widely used for preliminary impressions.

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Makeup of Alginate
Potassium alginate

Comes from seaweed; is also used in foods


such as ice cream as a thickening agent.
Calcium sulfate
Reacts with the potassium alginate to form
the gel.
Trisodium phosphate
Added to slow down the reaction time for
mixing.

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Makeup of Alginate- contd


Diatomaceous earth

A filler that adds bulk to the material.


Zinc oxide
Adds bulk to the material.
Potassium titanium fluoride
Added so as not to interfere with the setting
and surface strength.

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Physical Phases of Alginate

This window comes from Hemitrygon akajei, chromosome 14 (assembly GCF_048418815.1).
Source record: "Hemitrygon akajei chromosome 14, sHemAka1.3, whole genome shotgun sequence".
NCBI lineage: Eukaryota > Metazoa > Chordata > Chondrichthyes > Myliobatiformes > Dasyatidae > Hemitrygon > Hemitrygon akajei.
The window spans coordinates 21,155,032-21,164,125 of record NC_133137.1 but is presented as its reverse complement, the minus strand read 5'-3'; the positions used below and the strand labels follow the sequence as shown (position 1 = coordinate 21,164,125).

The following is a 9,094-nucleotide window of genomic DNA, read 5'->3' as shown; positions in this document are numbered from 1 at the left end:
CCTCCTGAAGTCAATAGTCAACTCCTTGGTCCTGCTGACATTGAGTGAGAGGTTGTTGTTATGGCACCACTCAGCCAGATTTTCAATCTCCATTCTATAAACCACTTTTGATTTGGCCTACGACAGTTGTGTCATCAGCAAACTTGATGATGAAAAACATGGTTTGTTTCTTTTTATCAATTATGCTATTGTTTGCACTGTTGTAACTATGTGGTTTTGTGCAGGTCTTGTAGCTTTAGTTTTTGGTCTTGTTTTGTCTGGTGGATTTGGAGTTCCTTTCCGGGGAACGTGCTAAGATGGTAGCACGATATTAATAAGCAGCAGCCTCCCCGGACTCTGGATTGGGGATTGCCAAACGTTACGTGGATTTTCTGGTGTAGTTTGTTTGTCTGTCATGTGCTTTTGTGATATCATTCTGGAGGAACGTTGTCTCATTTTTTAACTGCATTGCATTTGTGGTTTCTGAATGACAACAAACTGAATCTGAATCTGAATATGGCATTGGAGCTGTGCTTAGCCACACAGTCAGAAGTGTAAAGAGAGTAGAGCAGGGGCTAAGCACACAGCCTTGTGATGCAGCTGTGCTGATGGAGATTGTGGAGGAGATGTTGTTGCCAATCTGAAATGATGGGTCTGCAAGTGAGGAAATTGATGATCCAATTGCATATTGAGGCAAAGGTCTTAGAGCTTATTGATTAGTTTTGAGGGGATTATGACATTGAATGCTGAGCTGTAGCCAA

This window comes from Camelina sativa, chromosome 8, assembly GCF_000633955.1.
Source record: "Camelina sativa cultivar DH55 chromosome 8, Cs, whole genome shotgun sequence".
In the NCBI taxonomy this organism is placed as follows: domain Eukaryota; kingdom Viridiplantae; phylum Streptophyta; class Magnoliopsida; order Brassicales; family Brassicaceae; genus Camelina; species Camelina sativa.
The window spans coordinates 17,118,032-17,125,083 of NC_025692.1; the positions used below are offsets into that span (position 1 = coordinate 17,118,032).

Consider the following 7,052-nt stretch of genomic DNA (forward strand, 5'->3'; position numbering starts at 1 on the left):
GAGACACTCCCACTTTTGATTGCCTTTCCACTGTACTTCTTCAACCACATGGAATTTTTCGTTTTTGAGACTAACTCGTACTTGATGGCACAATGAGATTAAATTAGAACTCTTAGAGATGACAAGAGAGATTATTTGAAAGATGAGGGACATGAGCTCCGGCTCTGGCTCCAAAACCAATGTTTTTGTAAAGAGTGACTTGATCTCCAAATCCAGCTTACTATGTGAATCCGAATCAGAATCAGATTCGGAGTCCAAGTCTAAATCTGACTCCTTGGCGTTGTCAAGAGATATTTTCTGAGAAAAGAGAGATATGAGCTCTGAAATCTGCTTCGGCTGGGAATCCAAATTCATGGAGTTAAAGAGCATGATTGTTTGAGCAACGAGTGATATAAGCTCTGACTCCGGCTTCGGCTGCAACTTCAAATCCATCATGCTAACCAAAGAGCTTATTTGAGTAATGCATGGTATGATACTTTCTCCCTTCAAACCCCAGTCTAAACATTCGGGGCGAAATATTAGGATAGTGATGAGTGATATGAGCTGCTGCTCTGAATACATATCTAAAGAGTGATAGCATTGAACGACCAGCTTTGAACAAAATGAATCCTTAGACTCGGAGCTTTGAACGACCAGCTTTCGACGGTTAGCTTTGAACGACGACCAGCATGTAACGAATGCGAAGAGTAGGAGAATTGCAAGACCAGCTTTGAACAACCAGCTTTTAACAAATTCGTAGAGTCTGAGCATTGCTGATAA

The first phase is a sol (as in solution). In

the sol phase, the material is in a liquid or


semiliquid form.
The second phase is a gel. In the gel phase,
the material is semisolid, similar to a gelatin
dessert.

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Packaging and Storing of Alginate


Containers about the size of a coffee can are

the most commonly used form of packaging.


Premeasured packages are more expensive,
but save time by eliminating the need for
measurement of the powder.
Shelf life of alginate is approximately 1 year.

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Fig. 46-7 Examples of packaging for alginate.

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Causes for Distortion and Dimensional


Change of Alginate
If an alginate impression is stored in water or in

a very wet paper towel, the alginate will absorb


additional water and expand. This condition is
called imbibition.
If an alginate impression remains in the open
air, moisture will evaporate from the material,
causing it to shrink and distort. This condition is
called syneresis.

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Alginate Settings